By Alexandra Sayer
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Wisconsin Uprising

This article is over 11 years, 8 months old
Edited by Michael D Yates
Issue 368

Just over a year ago the uprising in Wisconsin began in response to Republican governor Scott Walker’s union-busting bill.

Exciting as the topic is, this is only four weeks of history and with none of the 18 contributors having consulted each other, as the editor makes clear, inevitably it covers a lot of the same ground. Lee Sustar paints a fascinating portrait of the makeup of the movement. He gives descriptions of individual protesters, such as Jerry Thompson, a union member for 52 years, who says to the crowd “I am retired, but I want to be here because of solidarity.”

He describes ironworkers and fire fighters holding up their union cards and explaining what this fight and what being a union member means to them. Sustar also questions who the real leaders of the movement were when the union leadership failed to step up. He credits the occupation of the Capitol in Wisconsin as opening the way for Occupy Wall Street.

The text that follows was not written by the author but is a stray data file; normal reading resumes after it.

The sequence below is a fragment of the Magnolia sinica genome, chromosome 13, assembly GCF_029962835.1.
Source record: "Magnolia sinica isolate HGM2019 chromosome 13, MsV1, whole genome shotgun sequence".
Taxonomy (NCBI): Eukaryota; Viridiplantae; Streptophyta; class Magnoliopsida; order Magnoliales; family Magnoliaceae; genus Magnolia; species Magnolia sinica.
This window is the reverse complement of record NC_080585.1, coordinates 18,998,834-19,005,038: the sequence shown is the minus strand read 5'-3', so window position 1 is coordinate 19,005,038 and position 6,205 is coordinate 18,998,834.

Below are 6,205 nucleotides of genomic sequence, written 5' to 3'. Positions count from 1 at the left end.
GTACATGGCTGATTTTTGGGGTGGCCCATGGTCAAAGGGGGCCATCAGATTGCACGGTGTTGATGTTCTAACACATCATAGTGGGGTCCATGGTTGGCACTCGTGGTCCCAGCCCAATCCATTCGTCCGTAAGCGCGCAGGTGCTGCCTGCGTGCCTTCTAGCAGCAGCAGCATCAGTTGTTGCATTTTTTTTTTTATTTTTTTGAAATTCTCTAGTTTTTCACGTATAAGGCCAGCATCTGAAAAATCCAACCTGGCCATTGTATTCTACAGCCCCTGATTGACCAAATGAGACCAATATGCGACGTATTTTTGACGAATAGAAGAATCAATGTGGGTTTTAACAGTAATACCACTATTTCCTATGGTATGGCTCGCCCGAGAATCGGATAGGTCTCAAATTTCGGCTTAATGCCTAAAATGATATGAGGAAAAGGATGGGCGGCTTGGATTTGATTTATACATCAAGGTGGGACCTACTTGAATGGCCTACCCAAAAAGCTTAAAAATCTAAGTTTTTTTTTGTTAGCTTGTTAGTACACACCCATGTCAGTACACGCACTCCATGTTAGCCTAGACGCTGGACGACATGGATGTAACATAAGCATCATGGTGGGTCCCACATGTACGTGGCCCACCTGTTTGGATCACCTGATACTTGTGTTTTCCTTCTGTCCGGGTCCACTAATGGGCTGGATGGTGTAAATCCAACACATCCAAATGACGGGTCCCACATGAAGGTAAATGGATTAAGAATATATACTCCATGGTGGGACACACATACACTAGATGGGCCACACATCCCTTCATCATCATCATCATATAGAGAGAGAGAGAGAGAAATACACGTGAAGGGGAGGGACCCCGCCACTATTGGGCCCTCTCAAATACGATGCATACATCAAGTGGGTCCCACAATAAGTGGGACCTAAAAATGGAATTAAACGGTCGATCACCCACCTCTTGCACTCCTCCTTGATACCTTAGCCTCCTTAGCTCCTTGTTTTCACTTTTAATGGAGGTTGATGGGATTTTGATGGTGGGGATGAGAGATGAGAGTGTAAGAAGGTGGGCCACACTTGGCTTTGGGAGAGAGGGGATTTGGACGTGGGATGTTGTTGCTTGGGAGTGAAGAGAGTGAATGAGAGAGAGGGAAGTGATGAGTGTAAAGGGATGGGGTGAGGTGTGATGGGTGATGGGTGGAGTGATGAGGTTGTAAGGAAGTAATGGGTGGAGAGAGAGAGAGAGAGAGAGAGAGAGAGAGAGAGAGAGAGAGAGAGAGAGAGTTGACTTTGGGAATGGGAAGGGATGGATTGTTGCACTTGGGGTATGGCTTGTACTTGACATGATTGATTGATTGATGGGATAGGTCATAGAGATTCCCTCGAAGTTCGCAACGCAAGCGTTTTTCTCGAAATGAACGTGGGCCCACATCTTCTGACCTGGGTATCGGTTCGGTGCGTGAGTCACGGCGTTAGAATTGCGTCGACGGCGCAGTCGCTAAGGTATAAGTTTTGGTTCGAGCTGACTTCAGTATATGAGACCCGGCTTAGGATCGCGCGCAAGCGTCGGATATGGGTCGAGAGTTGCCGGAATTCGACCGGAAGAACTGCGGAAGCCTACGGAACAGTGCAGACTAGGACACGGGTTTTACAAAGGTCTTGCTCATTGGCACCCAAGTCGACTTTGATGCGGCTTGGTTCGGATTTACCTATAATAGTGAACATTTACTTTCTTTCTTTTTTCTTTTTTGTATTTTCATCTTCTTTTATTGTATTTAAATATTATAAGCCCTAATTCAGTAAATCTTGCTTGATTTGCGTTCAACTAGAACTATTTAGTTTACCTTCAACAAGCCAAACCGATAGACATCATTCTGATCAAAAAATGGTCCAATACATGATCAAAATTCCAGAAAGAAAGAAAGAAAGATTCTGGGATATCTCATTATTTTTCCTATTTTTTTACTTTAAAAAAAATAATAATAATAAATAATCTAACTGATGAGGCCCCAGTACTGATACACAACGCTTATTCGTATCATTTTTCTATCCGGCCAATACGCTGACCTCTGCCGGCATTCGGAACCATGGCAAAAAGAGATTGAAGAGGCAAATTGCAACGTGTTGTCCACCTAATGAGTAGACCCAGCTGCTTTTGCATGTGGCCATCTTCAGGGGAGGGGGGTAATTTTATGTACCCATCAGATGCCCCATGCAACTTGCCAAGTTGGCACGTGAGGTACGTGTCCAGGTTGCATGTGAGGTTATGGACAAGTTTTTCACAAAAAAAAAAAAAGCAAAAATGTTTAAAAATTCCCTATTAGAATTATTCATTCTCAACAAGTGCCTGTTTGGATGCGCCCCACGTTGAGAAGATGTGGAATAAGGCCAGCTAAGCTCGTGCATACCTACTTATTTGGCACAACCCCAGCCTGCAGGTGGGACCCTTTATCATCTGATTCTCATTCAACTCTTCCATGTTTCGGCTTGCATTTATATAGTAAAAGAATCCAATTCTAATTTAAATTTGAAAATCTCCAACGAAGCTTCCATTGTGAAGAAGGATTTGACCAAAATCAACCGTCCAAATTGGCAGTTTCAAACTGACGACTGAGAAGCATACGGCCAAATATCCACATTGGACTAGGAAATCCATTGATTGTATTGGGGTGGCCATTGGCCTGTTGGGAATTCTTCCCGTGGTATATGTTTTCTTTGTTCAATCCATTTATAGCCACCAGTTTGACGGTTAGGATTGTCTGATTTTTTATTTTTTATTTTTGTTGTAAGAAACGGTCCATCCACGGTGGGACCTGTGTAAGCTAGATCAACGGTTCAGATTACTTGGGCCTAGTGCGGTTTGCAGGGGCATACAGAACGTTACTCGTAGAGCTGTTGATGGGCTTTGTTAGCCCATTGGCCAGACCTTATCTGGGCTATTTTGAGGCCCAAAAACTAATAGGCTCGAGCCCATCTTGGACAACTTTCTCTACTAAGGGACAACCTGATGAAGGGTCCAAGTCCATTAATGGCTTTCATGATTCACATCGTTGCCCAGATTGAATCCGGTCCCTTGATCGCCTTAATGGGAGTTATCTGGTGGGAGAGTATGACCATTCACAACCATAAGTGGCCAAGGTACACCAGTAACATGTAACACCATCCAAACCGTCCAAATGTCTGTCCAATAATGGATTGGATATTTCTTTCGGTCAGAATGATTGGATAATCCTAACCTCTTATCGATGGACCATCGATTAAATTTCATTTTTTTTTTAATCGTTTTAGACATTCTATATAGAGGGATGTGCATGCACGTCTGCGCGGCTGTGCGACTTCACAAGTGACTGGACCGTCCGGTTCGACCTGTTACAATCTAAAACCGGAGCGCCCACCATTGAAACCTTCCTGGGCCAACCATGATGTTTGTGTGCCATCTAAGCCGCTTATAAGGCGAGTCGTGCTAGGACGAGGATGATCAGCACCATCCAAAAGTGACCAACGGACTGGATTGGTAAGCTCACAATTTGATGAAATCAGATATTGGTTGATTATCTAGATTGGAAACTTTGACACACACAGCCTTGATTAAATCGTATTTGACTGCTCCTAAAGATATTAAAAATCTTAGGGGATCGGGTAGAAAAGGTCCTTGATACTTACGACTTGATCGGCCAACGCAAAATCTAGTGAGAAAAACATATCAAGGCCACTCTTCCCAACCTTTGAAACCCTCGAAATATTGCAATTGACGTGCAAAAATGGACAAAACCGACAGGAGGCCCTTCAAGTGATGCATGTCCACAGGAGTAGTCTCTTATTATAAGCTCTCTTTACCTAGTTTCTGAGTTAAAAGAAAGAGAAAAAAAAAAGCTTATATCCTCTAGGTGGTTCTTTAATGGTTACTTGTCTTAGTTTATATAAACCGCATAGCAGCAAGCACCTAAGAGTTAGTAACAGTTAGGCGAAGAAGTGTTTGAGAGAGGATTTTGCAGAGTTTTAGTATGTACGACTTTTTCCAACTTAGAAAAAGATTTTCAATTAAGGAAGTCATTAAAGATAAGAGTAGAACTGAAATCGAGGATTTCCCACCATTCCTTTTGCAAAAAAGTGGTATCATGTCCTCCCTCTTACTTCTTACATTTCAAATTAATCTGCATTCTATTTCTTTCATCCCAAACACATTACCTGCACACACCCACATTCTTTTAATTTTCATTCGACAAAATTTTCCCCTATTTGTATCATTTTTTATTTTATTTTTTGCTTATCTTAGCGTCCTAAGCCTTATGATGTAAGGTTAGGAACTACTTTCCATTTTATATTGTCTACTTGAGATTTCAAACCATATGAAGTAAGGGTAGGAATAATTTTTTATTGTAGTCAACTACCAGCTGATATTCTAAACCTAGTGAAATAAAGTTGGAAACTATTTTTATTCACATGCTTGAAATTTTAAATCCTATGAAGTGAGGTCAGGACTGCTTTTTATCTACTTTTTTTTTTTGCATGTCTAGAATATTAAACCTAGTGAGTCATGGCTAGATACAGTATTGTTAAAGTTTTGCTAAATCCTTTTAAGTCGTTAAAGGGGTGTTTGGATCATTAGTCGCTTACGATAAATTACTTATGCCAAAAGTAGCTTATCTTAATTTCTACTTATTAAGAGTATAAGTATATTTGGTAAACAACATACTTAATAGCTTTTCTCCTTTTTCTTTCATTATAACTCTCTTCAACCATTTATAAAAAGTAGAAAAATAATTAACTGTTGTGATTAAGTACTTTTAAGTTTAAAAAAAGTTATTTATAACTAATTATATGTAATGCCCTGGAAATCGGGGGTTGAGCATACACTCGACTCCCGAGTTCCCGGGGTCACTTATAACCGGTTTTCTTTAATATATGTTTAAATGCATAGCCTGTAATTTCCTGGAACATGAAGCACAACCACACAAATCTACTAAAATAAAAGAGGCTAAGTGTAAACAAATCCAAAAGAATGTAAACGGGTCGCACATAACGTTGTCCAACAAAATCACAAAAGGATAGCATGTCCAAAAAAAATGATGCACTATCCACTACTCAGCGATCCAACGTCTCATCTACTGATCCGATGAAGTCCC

Many of the authors view Wisconsin as important in awakening class consciousness but suggest it could never have moved beyond a certain stage because it was so new.

Implicit in many of the articles is the idea that anger could not have been channelled into a state-wide general strike because it was beyond the infrastructure of the unions. Perhaps so, but there remains an inherent conservatism in this. I think more credit should be given to Wisconsin than just as a stepping stone to other movements in the US.

What made Wisconsin so significant was that the potential for an all out general strike was there, as some writers acknowledge. The chant of “General Strike” re-emerged in Wisconsin after having been long absent from labour struggles in the US.

Stephanie Luce, for example, rejects the view that this was a purely spontaneous movement and draws attention to community groups, activist networks and the history of labour movements in Wisconsin. Though they may not have been strong, such structures were present.

The final section of the book is devoted to broadening the struggle beyond Wisconsin. Michael Yates writes: “No meaningful solidarity with workers in the rest of the world is possible if we support the US war machine. As capital penetrates every corner of the earth, no labour movement can survive unless it has an international perspective.”

The word revolution isn’t mentioned in the book, even in relation to Egypt, and there is a noticeable lack of any role played by the revolutionary left. But without a revolutionary socialist party embedded in the unions and within the rank and file movements will build quickly without finding a direction to go in.

Wisconsin Uprising is published by Monthly Review Press, £15.95

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